Gerardo Monterrubio, Ceramicist

Gerardo Monterrubio stumbled upon the craft of ceramics while pursuing a different passion. “I was chasing a girl,” he said. “She was taking a ceramics class at Los Angeles City College.” Although she ended up moving to Japan, the chance paid off for Monterrubio, as he discovered that he loved working with clay. He continued his art education at California State University, Long Beach, where he focused on drawing and painting. “But when I found out the ceramics studio was open 24 hours, I pretty much stayed there and never left the field.” Monterrubio now teaches ceramics at Long Beach City College. Some of his work draws from his background as an Oaxaca, Mexico, native and incorporates social commentary. He is pictured here with “La Malintzin,” a wooden crucifix with a porcelain Christ figure, and “Carnalita,” a terra cotta artwork below. The figure in “Carnalita” is a depiction of Claudia Patricia Gómez González, a 20-year-old Guatemalan immigrant killed by border patrol officers while crossing over in Texas. Monterrubio said the two pieces complement each other, as González is depicted as the Virgin Mary. “In the background, you see dogs fighting and killing each other. That’s what it feels like in this political climate,” he said. Monterrubio described the creative process as all-consuming. “I got five hours of sleep last night because I was really engaged in one piece I was working on,” he said. “You get lost because there’s a pleasure you find in being uncomfortable in your work when you’re trying to find [creative] solutions.”

 

Kristin Beeler, Jeweler and Multimedia Artist

Although artist Kristin Beeler started out with a passion for jewelry and metalwork, she extended her range to other mediums as well. Beeler earned a degree in applied design, and her work includes photography and fiber arts. “I have to become an expert in things,” Beeler said in describing her pursuit of meaningful creation. “Once I have a subject, I have to pursue it from every perspective in order to understand it.” Sixteen years ago, Beeler moved from Tucson, Arizona, to teach jewelry making at Long Beach City College. She said her students are one of her greatest sources of inspiration. “They are amazing humans. I just admire them so much because they’re often juggling work and family and so many other things to continue going to school,” she commented. Beeler depicted one of her students in her series, “archive of rag and bone,” on display at the Long Beach Museum of Art Exchange. This body of work focuses on moments in time that altered the course of the future. Included in the series is a photograph, “Portrait Of A Woman,” featuring the student, who suffered a snowboarding accident and now carries a scar as a result. Another piece in the series are objects constructed out of wood, charcoal, sterling, steel and mother of pearl, which draw inspiration from the volcanic eruption of Mt. Vesuvius and its impact on ancient Roman cities Pompeii and Herculaneum. “The thing that’s special about that is, when the lava came, it just flash-carbonized everything organic: loaves of bread, furniture, tables,” Beeler explained. “It was just that one moment where everything changes.”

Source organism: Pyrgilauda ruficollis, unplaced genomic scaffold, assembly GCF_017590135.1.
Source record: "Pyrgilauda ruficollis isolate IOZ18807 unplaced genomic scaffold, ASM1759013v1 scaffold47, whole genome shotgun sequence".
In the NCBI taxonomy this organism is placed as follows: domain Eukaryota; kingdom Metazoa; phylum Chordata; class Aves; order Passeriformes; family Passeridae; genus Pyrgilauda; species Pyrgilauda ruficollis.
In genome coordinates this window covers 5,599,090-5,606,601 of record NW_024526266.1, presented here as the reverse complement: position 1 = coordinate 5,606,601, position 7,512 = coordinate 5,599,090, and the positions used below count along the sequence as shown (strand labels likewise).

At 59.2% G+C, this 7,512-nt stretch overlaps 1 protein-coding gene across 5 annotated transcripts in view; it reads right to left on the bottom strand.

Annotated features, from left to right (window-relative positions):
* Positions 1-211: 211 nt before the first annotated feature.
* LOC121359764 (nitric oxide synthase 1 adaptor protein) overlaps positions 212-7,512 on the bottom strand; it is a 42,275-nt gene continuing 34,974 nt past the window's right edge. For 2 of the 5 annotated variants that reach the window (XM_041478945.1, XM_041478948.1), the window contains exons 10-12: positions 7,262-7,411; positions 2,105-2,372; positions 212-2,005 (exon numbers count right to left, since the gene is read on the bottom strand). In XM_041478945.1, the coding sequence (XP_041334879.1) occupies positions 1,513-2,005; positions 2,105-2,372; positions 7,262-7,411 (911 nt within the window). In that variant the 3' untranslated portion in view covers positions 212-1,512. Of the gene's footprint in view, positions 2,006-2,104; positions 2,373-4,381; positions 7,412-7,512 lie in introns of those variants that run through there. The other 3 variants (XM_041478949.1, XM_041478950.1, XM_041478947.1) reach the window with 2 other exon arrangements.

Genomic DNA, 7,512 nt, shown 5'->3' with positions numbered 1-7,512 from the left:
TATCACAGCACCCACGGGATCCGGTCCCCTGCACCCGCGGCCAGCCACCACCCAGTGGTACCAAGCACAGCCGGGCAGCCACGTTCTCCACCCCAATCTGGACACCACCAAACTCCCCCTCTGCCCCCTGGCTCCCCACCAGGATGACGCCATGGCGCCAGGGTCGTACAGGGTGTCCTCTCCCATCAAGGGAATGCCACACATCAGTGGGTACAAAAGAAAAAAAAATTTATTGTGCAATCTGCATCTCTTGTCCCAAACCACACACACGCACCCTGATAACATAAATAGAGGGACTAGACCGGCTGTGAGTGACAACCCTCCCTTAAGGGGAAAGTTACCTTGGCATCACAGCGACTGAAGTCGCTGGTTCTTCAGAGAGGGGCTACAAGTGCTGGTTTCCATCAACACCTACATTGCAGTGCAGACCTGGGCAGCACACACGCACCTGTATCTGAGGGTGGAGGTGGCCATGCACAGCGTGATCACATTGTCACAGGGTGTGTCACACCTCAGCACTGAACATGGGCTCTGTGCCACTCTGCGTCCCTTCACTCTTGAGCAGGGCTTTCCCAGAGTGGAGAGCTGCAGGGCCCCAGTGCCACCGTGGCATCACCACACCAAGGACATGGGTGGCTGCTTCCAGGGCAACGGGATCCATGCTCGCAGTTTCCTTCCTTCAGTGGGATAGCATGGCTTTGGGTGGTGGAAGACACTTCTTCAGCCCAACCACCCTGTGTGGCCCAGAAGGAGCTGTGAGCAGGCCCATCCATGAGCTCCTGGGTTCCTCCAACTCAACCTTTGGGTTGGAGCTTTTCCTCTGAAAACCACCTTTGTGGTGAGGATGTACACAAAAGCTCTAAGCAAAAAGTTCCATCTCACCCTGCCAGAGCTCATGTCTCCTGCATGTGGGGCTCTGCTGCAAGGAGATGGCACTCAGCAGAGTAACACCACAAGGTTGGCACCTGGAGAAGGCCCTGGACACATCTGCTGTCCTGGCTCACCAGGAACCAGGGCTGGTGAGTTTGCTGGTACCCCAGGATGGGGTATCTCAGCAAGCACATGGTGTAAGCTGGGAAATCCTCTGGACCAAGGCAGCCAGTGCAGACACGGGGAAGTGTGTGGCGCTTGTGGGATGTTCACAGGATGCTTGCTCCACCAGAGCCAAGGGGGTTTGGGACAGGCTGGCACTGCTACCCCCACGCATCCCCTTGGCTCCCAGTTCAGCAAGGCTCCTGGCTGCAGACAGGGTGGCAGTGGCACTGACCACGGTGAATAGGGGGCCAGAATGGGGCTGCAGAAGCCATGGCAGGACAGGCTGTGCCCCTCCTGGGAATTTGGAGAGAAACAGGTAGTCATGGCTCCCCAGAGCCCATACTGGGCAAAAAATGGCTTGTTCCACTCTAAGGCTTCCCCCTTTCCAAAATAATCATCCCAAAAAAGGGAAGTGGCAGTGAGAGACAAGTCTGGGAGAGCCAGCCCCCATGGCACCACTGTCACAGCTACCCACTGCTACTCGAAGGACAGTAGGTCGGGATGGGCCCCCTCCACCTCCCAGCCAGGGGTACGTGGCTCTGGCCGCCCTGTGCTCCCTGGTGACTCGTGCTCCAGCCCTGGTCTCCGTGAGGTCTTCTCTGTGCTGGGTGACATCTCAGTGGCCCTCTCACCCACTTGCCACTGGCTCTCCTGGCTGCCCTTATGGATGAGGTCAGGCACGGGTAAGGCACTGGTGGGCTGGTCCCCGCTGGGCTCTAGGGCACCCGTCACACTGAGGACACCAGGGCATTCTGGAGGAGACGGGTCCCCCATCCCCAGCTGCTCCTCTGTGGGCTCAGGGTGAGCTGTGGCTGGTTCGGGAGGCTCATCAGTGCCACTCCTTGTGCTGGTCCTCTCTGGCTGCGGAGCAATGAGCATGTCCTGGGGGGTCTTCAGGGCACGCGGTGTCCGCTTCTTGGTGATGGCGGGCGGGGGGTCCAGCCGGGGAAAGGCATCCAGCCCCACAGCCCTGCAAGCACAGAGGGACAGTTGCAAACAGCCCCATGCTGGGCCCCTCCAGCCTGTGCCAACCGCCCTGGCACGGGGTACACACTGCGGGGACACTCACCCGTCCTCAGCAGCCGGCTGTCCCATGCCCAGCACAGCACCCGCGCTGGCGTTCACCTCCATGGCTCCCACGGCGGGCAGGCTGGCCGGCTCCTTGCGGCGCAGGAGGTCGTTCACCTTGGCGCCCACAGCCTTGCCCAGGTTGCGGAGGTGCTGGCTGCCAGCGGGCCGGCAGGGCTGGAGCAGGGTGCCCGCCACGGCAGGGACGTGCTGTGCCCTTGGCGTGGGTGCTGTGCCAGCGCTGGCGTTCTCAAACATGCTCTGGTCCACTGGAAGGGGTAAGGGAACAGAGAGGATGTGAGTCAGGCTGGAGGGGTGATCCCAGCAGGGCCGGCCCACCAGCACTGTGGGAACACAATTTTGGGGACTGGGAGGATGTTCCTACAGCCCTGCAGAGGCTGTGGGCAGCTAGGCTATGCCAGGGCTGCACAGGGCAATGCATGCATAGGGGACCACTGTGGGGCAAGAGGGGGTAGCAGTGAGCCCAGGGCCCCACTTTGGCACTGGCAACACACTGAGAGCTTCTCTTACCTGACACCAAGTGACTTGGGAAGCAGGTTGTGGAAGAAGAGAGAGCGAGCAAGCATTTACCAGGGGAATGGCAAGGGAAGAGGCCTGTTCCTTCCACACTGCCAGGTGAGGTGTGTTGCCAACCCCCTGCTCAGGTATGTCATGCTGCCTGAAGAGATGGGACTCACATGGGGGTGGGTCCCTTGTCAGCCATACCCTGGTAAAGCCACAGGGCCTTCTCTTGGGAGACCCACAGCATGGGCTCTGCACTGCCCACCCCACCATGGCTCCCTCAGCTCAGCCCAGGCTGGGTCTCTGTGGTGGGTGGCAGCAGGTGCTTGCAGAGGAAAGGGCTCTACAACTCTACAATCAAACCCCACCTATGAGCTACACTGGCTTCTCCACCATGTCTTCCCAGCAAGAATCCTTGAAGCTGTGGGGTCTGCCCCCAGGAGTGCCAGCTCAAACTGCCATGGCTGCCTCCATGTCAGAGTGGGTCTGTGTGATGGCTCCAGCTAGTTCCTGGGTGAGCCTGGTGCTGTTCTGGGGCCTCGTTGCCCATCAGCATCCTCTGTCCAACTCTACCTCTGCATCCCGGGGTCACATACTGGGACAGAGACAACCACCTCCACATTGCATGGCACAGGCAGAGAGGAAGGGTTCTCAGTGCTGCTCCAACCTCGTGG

Jose Loza, Muralist

Artist Jose Loza discovered he had a knack for painting as a middle school student, when he was hanging around in the summer with nothing to do. “My parents told me an artist was doing a mural in the neighborhood, close to Anaheim Street and Temple Avenue, and was looking for volunteers,” he recalled. “I was helping smaller kids paint and I really liked it, so I kept volunteering on projects around town.” Loza continued his work beautifying Long Beach, and is pictured with a recent project, a mural depicting a child riding a coyote. He explained that the girl is searching for her family, and that the mural is meant to evoke the news stories of family separations at the Mexican border. “I’ve always been curious about the origins of people’s stories and how they get to where they are and why,” he explained. “You hear about their hardships. I wanted to visually interpret this to make it aesthetically pleasing, but also carry a deeper message.” An immigrant himself, Loza moved to the United States from Cuernavaca, Mexico, when he was a toddler. He said he enjoys incorporating the topic of immigration into his work, as well as political and satirical themes. Loza described creating art like “scratching an itch,” or exploring a topic that provokes curiosity. “In painting murals, you get to do a lot of research, whether it’s a neighborhood project or something about migration, because people will ask you about it,” he said. “You get to learn new things and then you get to paint about it.”

 

*All photographs by the Business Journal’s Anne Artley

 

 

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